Sign In

Communications of the ACM

Research highlights

Technical Perspective: Maintaining Quality in the Face of Distributed Development

It was a problem that should not have taken three weeks to solve. But the tester was in Germany and the developer was in England. The documentation claimed that if a function was called from a command line with particular parameters, it would return values of particular state variables. If the operator simply entered blank, it would return the values of all the variables. It was this last option that was causing the grief. Entering blank just returned garbage, insisted the tester. The developer couldn't duplicate the problem, and after three weeks of frustrating emails and phone conversations, the developer hopped on an airplane to Germany. A few seconds after sitting down beside the tester, he observed the tester enter the characters "b-l-a-n-k" and hit return, rather than just hitting return by itself. Mystery solved.

This is just one anecdote, but it is emblematic of how most everyone these days thinks of globally distributed development. Whatever benefits might be realized, one is also likely to encounter a steady diet of frustration, delay, misunderstandings, mistakes, and cross-purposes. And there is no shortage of research supporting these intuitions. Study after study has provided rich descriptions of the variety of problems encountered, and quantified their cumulative effects. Delay due to multi-site projects has received particular attention, as the numerous small holdups, quite salient to developers, accumulate into a significant burden.

But enough of this doom and gloom, say Bird et al. In a study of Vista, a very large, widely distributed project, the authors take a close look at the impact of geography on software quality, and, to everyone's surpriseincluding the authorsthey find little or none. Binaries developed within a single building, or across boundaries including different buildings, campuses, or even continents, have virtually the same rates of failures, after controlling for other factors. Here, finally, is some encouraging news for those going global.

The study is important not just for the overall result, but also for the care that was taken in achieving that result. The authors take full advantage of the rare opportunity provided by their impressive data set. They have data from a company directory that allows them to consider many levels of geographic distribution, rather than the coarser binary distributed-versus-collocated distinction typical of previous research. Moreover, their sample size is sufficient to give credibility to their negative results. As a rule, because of the way that statistical tests are used in an experimental context, a negative result (when the predicted differences are not observed) is difficult to interpret. Maybe the effect does not exist, or maybe it does exist but the study was not sensitive enough to observe it. But with a sufficiently large sample and a carefully conducted study, however, one can have confidence that if a substantial effect existed it is highly likely that it would have been detected. This is such a study, and the negative results are convincing.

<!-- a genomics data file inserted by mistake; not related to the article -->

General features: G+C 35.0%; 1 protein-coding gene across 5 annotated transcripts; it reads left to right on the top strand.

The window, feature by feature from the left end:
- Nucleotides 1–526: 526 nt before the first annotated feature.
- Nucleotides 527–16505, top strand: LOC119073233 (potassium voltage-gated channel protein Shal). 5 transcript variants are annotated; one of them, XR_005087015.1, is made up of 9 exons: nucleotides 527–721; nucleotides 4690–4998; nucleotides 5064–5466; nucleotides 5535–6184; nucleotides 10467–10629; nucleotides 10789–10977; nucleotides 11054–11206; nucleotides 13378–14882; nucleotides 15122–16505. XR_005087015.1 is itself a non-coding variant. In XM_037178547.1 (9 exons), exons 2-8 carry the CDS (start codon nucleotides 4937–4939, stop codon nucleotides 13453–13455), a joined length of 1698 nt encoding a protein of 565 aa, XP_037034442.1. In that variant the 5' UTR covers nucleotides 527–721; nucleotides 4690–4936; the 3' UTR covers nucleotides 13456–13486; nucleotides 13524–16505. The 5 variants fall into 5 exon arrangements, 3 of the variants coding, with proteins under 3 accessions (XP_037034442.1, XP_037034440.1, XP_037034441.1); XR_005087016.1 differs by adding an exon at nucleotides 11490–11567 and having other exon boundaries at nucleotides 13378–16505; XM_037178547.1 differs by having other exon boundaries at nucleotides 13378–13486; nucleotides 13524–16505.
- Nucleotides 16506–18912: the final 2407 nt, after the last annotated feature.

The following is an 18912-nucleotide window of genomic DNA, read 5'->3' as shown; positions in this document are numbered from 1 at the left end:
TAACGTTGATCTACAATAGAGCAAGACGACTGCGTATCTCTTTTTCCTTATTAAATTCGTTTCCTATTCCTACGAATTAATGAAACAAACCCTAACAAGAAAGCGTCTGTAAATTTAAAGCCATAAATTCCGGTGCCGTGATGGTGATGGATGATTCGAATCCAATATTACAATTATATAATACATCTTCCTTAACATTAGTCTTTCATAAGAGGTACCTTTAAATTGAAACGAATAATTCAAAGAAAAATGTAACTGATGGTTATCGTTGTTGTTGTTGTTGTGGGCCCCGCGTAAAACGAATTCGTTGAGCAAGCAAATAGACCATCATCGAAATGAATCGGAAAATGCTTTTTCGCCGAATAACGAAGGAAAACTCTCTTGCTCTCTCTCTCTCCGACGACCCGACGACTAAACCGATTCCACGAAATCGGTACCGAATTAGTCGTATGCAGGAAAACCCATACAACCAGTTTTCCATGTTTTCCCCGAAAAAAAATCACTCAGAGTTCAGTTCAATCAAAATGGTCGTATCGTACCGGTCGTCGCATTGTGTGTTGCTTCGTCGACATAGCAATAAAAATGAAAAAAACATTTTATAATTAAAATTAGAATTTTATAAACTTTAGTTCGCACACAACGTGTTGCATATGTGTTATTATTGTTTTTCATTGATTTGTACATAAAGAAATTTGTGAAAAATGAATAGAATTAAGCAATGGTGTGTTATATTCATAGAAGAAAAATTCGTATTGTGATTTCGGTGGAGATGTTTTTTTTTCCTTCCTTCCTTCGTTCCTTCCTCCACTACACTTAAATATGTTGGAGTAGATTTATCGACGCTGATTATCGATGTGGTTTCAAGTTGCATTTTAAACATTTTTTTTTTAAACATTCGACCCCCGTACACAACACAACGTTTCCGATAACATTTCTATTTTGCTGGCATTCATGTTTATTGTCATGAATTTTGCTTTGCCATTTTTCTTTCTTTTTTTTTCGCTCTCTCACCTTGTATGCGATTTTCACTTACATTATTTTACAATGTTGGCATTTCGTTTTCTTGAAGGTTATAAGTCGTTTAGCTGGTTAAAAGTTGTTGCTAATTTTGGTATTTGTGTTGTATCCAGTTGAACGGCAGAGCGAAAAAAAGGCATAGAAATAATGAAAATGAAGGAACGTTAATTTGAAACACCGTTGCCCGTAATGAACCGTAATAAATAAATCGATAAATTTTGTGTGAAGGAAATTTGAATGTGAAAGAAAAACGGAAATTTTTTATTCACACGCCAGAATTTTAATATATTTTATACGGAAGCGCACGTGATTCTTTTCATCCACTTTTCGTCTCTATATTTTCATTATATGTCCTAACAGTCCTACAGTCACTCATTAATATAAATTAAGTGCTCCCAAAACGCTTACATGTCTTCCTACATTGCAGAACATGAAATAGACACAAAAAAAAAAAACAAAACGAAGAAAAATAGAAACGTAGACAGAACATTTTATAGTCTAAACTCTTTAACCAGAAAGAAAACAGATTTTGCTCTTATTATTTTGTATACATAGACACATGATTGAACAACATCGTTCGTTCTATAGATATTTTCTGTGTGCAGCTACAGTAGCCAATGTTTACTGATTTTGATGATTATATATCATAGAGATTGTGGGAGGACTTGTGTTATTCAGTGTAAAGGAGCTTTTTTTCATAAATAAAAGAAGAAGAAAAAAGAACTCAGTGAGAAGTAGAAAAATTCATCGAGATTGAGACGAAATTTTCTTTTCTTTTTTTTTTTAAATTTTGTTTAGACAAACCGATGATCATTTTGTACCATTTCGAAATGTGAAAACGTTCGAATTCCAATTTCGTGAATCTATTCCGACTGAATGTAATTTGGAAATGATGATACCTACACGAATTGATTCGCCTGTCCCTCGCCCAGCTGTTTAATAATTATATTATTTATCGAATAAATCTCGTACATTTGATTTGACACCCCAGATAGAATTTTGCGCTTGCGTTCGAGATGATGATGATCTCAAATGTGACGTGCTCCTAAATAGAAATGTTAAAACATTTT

In a study of Vista, a very large, widely distributed project, the authors take a close look at the impact of geography on software quality, and, to everyone's surpriseincluding the authorsthey find little or none.

The authors also go to great pains to rule out other possible explanations that could cloud the results. For example, maybe only relatively simple binaries are developed in distributed fashion. If that were the case, then perhaps distributed development efforts achieved a dead heat in quality with collocated development only because the distributed teams had an easier task. The authors did a careful analysis of the differences between their distributed and collocated binaries, and found virtually no differences. It appears the comparison was meaningfulapples to apples, so to speak. One small exception to this was a weak tendency for distributed work to involve more people, an intriguing parallel to an earlier finding my collaborators and I encountered when analyzing multisite delay, as the authors pointed out. This hint that somehow more people get pulled into the work when the work spans sites seems worthy of further investigation.

Finally, the authors carefully revisit the literature, and point out that several of the conditions shown in the past to disrupt distributed projects were not present in the project they studied. The sites used a consistent tool set, for example, shared common schedules, and had ample opportunity to overcome cultural differences. This rich description of the context of the project will be very helpful for future researchers who may find different results. It will help us eventually to sort through the potential causes of quality problems as case studies accumulate.

The following paper is an important contribution, a terrific read, and an elegant example of bringing scientific methods to bear on a problem of both theoretical and practical concern.

Back to Top


James Herbsleb ( is a professor of computer science at Carnegie Mellon University, Pittsburgh, PA.

Back to Top



©2009 ACM  0001-0782/09/0800  $10.00

Permission to make digital or hard copies of all or part of this work for personal or classroom use is granted without fee provided that copies are not made or distributed for profit or commercial advantage and that copies bear this notice and the full citation on the first page. To copy otherwise, to republish, to post on servers or to redistribute to lists, requires prior specific permission and/or a fee.

The Digital Library is published by the Association for Computing Machinery. Copyright © 2009 ACM, Inc.


No entries found